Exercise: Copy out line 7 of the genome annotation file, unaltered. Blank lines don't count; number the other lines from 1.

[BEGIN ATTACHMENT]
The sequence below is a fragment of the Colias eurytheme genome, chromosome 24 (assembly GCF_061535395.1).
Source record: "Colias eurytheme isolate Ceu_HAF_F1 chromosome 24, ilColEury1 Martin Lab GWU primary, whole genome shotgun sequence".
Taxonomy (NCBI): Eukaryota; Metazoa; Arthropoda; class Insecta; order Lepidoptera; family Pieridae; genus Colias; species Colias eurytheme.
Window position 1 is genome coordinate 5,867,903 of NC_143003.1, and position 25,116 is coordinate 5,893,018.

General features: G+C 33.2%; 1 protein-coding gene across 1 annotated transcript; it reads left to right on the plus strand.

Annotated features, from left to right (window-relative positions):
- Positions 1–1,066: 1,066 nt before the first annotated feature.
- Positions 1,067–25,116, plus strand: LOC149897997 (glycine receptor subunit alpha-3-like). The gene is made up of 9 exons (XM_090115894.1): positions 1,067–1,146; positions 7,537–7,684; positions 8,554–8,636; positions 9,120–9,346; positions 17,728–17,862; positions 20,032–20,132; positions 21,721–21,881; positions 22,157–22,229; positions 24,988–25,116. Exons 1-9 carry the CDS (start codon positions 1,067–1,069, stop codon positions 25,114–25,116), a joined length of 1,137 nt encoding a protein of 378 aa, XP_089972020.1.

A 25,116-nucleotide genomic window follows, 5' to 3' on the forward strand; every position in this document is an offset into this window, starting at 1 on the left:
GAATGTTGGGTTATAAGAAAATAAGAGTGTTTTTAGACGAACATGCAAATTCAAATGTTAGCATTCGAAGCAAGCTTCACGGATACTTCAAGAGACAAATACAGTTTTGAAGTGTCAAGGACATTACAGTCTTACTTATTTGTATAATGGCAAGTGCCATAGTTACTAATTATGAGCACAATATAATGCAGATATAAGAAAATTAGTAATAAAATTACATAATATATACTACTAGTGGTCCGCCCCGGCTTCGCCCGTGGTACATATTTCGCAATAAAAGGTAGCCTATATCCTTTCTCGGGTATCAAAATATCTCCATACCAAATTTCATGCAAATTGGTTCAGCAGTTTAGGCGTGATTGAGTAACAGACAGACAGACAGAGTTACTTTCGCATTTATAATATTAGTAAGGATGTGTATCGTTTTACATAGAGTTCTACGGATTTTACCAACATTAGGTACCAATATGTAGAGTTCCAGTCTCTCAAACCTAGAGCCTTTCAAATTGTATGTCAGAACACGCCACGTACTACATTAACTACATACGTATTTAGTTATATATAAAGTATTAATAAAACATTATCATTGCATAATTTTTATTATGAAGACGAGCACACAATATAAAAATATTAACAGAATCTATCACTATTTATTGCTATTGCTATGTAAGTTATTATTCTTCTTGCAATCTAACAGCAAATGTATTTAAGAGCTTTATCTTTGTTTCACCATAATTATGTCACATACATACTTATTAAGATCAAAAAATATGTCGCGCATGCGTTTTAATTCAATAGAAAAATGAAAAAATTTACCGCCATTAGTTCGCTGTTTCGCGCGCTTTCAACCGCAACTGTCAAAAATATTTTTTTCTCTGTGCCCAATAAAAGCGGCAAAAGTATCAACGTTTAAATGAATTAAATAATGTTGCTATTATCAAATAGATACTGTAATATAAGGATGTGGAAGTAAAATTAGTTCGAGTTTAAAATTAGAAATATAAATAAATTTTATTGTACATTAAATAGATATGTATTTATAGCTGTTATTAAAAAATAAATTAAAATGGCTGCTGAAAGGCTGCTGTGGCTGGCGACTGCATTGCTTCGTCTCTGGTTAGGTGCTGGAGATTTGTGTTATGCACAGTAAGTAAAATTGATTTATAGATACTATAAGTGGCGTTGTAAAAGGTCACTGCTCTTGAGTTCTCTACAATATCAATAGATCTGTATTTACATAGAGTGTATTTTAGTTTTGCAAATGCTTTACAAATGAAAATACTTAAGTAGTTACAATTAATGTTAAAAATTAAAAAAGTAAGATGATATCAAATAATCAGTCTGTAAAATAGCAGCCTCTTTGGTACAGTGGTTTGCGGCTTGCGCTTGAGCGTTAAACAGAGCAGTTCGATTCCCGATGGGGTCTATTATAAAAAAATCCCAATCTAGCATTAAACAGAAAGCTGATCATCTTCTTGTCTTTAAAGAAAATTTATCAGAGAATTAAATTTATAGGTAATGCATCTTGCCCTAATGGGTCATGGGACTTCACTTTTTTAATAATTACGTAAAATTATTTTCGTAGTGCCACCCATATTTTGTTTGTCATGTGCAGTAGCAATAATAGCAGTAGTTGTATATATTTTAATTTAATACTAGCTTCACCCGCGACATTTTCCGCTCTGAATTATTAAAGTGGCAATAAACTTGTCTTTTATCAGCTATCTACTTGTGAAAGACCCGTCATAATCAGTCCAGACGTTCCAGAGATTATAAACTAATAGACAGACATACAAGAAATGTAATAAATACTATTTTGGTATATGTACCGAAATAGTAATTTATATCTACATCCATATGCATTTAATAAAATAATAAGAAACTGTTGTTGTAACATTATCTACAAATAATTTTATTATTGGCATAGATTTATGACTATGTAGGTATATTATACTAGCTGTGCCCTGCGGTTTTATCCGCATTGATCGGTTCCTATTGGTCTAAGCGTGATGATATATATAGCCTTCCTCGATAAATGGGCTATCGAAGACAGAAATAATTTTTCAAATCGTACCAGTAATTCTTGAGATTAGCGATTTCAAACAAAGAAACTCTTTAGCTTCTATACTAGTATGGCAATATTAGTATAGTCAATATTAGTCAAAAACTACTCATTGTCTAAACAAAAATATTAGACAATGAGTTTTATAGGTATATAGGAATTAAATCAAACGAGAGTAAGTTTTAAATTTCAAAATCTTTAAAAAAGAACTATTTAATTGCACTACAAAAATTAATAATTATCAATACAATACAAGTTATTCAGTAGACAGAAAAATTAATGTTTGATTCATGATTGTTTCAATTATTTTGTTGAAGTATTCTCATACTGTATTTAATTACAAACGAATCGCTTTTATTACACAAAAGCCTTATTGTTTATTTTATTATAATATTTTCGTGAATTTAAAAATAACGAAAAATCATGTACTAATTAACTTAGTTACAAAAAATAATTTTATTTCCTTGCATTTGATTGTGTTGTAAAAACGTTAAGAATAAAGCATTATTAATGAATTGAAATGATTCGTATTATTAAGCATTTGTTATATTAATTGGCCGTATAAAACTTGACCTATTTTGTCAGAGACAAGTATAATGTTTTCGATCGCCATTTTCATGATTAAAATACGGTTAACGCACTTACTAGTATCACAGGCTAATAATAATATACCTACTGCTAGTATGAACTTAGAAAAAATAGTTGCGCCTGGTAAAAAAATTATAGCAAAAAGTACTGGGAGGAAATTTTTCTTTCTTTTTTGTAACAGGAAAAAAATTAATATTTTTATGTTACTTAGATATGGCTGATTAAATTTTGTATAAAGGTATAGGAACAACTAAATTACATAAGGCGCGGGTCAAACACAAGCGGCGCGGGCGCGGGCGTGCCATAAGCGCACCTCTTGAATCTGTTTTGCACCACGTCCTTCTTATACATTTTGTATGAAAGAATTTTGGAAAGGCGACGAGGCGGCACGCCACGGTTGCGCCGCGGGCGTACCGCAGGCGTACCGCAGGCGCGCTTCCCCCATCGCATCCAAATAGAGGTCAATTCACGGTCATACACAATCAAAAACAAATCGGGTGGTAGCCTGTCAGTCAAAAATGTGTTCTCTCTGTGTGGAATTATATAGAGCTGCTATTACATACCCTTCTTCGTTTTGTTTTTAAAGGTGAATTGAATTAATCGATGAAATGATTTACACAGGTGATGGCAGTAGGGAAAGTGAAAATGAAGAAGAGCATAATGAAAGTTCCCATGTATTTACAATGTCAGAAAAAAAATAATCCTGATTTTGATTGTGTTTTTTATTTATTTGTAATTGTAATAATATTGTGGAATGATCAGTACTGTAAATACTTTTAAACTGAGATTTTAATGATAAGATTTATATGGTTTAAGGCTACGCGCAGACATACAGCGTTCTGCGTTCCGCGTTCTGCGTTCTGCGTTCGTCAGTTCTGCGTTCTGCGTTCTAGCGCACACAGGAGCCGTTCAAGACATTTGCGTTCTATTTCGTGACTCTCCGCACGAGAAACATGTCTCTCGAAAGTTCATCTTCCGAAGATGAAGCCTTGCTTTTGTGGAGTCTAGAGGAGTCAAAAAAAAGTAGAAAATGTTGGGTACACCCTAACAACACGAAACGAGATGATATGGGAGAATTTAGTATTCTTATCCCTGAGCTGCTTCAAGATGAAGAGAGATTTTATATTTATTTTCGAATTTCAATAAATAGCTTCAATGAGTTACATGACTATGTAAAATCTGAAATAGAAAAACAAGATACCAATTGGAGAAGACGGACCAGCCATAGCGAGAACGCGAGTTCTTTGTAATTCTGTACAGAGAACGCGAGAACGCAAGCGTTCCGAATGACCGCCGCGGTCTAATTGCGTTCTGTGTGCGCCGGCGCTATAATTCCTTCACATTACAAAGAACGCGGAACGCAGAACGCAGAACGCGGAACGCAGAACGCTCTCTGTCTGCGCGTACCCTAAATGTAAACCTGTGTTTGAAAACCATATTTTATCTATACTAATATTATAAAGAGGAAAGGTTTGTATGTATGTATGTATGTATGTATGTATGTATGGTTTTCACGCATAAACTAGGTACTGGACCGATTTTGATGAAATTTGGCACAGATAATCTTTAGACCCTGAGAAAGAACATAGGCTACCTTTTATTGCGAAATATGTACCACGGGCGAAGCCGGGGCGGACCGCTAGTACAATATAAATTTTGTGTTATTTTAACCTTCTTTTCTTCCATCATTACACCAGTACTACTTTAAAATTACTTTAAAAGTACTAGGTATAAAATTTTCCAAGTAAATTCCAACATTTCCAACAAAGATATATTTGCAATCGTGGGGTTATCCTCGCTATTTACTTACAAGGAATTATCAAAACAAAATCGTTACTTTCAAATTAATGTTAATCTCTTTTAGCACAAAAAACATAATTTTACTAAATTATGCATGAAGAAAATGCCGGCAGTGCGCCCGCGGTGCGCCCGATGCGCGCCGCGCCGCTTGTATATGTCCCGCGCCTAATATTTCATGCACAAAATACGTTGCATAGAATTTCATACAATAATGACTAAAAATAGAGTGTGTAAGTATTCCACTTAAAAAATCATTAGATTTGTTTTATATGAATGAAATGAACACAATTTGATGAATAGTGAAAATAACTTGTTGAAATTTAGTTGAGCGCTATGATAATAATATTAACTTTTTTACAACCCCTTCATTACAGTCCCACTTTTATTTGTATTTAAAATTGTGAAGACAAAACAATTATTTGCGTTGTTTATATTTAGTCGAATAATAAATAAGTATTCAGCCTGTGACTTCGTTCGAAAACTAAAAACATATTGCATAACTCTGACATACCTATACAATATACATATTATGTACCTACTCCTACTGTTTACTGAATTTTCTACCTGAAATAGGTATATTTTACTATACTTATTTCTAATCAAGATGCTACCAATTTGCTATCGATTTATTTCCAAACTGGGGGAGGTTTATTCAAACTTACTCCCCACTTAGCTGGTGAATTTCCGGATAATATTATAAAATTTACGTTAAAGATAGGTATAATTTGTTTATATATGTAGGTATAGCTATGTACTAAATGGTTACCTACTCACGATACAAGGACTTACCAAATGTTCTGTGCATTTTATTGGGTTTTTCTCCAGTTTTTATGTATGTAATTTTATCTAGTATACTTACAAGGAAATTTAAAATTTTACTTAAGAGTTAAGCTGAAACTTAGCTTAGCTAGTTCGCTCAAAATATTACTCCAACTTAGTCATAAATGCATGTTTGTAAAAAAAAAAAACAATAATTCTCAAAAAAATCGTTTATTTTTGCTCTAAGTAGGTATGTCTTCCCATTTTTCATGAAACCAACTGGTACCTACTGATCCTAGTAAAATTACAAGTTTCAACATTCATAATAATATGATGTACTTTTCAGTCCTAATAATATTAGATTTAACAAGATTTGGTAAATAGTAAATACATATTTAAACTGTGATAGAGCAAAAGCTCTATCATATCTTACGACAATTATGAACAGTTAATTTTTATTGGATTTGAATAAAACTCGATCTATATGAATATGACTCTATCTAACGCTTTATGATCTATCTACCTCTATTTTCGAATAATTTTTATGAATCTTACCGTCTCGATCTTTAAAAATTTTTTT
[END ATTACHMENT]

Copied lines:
- Positions 1–1,066: 1,066 nt before the first annotated feature.